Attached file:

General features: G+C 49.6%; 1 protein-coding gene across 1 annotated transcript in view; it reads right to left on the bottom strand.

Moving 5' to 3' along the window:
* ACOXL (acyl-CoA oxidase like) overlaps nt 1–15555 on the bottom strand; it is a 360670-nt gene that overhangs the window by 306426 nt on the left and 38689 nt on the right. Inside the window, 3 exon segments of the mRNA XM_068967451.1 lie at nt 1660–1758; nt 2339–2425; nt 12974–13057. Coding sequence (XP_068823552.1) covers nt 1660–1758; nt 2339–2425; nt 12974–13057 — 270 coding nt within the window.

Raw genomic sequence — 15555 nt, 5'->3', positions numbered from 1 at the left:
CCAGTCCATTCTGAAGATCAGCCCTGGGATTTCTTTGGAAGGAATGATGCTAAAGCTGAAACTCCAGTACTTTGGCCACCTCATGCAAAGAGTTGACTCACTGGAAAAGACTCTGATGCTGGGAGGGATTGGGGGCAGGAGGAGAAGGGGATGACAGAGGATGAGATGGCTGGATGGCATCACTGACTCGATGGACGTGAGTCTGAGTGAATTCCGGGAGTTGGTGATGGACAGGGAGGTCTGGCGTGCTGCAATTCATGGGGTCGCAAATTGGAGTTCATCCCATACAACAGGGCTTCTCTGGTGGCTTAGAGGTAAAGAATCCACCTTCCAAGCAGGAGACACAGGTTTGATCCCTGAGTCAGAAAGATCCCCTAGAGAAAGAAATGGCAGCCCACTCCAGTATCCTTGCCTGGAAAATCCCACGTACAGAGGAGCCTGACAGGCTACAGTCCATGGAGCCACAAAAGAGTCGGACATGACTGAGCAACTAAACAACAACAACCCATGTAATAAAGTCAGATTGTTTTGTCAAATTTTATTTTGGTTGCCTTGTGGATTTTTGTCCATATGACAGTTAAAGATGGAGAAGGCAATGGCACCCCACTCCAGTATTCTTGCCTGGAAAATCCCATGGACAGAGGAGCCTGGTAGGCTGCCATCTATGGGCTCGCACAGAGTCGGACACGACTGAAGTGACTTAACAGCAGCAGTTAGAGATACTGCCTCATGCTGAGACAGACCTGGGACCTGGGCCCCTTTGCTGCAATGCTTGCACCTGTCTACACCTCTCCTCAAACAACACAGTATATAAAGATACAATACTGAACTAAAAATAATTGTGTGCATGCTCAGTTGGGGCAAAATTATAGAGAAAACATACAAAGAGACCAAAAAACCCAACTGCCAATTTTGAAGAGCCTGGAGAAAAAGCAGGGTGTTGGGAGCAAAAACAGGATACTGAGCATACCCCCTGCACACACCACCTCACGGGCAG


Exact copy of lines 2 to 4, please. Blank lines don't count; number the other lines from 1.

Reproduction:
Moving 5' to 3' along the window:
* ACOXL (acyl-CoA oxidase like) overlaps nt 1–15555 on the bottom strand; it is a 360670-nt gene that overhangs the window by 306426 nt on the left and 38689 nt on the right. Inside the window, 3 exon segments of the mRNA XM_068967451.1 lie at nt 1660–1758; nt 2339–2425; nt 12974–13057. Coding sequence (XP_068823552.1) covers nt 1660–1758; nt 2339–2425; nt 12974–13057 — 270 coding nt within the window.

Raw genomic sequence — 15555 nt, 5'->3', positions numbered from 1 at the left: